Tuesday, November 1, 2011

Behind the Veils of Yemen by Audra Grace Shelby


Audra Shelby with her husband and three children lived nine years as missionares in Yemen. This is an account of their journey into a far away place-not only globally but also culturally and religiously- as they attempted to share the love of Christ and His good news to Muslim women.

Shelby writes in an exceptionally good style so I was not surprised to find out that she, in fact, is a professional writer in addition to being a dedicated missionary. I found this book easy to read and hard to put down.

At the get go suspense is created when Shelby describes her husband's tangle with a life threatening but mysterious infection that almost wasn't discovered until it was too late. After he recovers they continue with their trip to Yemen.

As Shelby learns the Arabic language, she develops a special relationship with Fatima, her language instructor. Fatima is a strict Muslim who faithfully makes a huge show of her traditional cleansing and praying-all the way down to greeting the two angels that “sit on her shoulders.” She is openly scornful of Audra's Bible that is “corrupt” and Audra's lack of cleansing rituals before her prayers.

However, Audra and Fatima develop a special relationship and Fatima is Audra's door to a culture and people that she would not otherwise have access to. Because of Fatima, Audra attends a wedding (all three days of sweat soaking dancing “just shake what you have” and waiting for the bride) and visiting family members and others-all who have never met an “infidel.”

Fatima comes to rely on Audra in ways that she can not turn to her fellow Yemenites, not even her family. Life in the Muslim world is not filled with joy but with fear and hatred. Whatever happens, no matter how unjust or cruel, is viewed as, “Emsha'allah,” (God's will). Girls are openly physically abused by their own brothers while their qat-chewing fathers calmly look on. Audra is angered and horrified to see an eight month old baby girl lying in the dirt in the middle of the street, screaming with no one attending her. Although this was not normal, apparently it was acceptable to treat a baby girl like this if it was believed that she brought ill fortune to her family. Every woman she met had lost a child before the age of five.

Fatima draws a strength from Audra that she cannot get from anyone else. Still, she wants the hope and joy she sees in Audra without truly surrendering to the One who is the source of that hope and joy. We don't know what becomes of Fatima because after their language training, Audra and her family move to another area of the country.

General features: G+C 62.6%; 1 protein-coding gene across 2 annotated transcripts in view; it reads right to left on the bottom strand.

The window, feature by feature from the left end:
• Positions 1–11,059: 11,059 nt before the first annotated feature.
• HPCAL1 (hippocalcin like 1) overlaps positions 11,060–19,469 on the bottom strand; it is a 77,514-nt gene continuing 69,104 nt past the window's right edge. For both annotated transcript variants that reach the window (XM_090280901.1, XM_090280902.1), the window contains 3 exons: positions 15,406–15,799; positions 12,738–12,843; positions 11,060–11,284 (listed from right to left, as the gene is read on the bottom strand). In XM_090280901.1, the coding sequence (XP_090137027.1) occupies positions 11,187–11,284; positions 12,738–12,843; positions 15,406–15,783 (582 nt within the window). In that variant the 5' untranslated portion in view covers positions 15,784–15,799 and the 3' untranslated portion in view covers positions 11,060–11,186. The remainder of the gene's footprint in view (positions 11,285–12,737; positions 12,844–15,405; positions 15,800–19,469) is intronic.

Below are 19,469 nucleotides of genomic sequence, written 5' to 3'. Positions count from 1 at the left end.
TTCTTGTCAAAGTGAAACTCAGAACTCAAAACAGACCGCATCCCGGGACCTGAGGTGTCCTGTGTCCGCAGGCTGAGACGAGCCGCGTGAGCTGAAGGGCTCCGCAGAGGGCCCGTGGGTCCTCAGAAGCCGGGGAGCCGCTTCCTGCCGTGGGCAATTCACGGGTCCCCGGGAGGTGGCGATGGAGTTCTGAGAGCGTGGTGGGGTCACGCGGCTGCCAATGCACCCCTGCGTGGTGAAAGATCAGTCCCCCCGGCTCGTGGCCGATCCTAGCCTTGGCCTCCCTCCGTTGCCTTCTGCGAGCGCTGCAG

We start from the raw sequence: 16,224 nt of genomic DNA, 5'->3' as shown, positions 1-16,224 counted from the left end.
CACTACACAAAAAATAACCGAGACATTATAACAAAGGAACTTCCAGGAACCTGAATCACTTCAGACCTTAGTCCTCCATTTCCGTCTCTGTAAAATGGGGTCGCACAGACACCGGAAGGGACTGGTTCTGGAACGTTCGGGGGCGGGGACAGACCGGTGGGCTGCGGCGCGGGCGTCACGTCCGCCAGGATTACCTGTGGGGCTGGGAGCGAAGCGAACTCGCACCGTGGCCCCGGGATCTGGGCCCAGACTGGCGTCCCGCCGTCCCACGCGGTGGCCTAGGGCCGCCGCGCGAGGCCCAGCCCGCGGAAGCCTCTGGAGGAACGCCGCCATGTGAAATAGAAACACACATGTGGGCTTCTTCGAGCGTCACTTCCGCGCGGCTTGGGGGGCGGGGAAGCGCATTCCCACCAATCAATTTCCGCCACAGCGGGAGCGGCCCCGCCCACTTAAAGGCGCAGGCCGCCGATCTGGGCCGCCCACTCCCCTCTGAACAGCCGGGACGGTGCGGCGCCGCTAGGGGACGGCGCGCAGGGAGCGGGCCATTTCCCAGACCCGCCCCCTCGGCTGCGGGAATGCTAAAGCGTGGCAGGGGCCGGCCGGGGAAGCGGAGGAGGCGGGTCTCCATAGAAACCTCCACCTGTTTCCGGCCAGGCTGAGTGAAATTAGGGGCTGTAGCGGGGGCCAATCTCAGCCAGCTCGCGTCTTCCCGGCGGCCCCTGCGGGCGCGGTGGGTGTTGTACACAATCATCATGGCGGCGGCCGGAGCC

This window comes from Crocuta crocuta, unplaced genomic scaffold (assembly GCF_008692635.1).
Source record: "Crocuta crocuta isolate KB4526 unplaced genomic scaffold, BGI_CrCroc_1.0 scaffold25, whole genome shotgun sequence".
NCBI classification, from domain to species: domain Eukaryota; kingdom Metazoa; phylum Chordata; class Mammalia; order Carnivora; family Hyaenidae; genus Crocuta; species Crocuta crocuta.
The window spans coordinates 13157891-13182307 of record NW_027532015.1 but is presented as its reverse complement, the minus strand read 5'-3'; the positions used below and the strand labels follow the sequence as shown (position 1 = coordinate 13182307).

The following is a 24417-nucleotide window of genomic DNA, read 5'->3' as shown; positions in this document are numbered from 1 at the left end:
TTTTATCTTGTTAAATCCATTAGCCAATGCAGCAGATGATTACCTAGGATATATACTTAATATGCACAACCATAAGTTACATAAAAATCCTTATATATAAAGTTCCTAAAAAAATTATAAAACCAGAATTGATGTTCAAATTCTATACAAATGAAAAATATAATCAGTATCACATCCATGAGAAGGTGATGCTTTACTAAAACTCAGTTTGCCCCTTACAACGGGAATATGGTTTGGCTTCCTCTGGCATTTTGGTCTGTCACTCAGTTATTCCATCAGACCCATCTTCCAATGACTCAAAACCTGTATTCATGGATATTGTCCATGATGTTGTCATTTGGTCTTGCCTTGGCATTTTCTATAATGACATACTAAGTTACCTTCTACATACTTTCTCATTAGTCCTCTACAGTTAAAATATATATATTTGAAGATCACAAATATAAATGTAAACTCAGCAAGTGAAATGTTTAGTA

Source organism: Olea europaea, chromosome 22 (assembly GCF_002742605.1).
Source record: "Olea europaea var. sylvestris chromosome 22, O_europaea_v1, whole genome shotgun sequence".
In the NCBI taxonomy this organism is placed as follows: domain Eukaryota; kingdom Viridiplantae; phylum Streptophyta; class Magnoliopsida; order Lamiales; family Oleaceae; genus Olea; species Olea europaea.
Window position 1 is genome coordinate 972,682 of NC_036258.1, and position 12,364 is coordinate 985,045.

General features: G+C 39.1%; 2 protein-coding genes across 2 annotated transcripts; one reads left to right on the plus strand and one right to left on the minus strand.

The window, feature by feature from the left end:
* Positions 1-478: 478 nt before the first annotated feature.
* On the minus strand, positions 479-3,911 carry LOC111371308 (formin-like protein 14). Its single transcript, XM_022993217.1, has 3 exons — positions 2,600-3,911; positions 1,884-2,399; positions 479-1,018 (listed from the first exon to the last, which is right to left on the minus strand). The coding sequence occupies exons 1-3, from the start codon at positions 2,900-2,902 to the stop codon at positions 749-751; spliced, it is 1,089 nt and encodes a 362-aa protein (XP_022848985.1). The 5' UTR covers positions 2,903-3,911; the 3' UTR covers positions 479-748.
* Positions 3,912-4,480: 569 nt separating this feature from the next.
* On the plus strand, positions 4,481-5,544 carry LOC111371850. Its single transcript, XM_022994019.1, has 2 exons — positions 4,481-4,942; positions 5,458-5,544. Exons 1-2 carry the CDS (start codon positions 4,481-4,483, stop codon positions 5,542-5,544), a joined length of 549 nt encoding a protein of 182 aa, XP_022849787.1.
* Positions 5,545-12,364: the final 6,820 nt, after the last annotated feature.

Audra struggles to overcome her own discouragement and distaste at the ignorance and impoverished living conditions of these Muslim women and reach out to them with the love of Jesus.
This is exceptionally hard as family and friends back home are unsupportive and the few European and American women in Yemen shun her when they see her wearing a bulgar and head covering and interacting with the poverty-stricken Muslim women.

Also, Audra sees such a desperate need for missionaries to come to a land that is darkened by fear and superstition. Frankly, she doesn't paint an appealing picture. I myself would prefer to be a missionary many places other than a Muslim country. She doesn't sugarcoat the hardship.

One thing I found wanting was her naming any fruit that she and her family produced. Audra focuses on her relationships with the Muslim women she encountered (even her family is kept in the background) but never mentions if any come to salvation. I would have liked to have read whether any of the Muslims became Christians.

Other than that, this book is an eye opener and I recommend it to anyone considering the mission fields and for all of us because we need to know and understand how many people across the globe live. Not everyone lives in an air conditioned house and drives an SUV.   

To learn more about Audra and her work you can go to her website:  www.audragraceshelby.com

For other book reviews about Muslims you can go:  herehere, and here.  To read another review about modern day missionaries you can go here

I received a free copy of this book from Bethany Publishers in exchange for my honest review.


Anonymous said...

Sounds like a facinating book yet I don't know if I'll be able to read it. When I read, hear, see abuse of children my blood boils.

Sounds interesting though.


Sharon Wilfong said...

Man of la Book: I know exactly what you mean. I don't know if I have enough gumption to do what this woman did. I lived in a couple of 3rd world countries and the way children were treated was really hard to witness.

Naseer said...

I agree with Sharons assesment. Islam does treat women unfairly in variety of aspects. I feel followers of Islam are stuck in past and are not willing to enhance and rectify their beliefs.
I am begining to believe that relegion is man made. Yes their is super power God.
Naseer email: texan4747@gmail.com

Kathy Robbins said...

Sounds like a great book! You do a great job telling about it! I will put it on my list of 'to-read.'
An interesting point that you make is that the missionary field is very tough. A lot of people go into it with unrealistic expectations. This book sounds like it lifts the veil on not only the world of Islam world, but on the missionary field as well.

Sharon Wilfong said...

Kathy: I think you're right. I'd like to go into missions, but I need to do it with my eyes wide open and with lots of people praying for me.

DMS said...

This book sounds interesting. I like to open my mind to other cultures because I often realize that I know so little about other people and places. Thanks for sharing!


Sharon Wilfong said...

FM: You're welcome. I would like to visit a Muslim country. I have Muslim friends here and if would be nice to see them in the context of their own culture.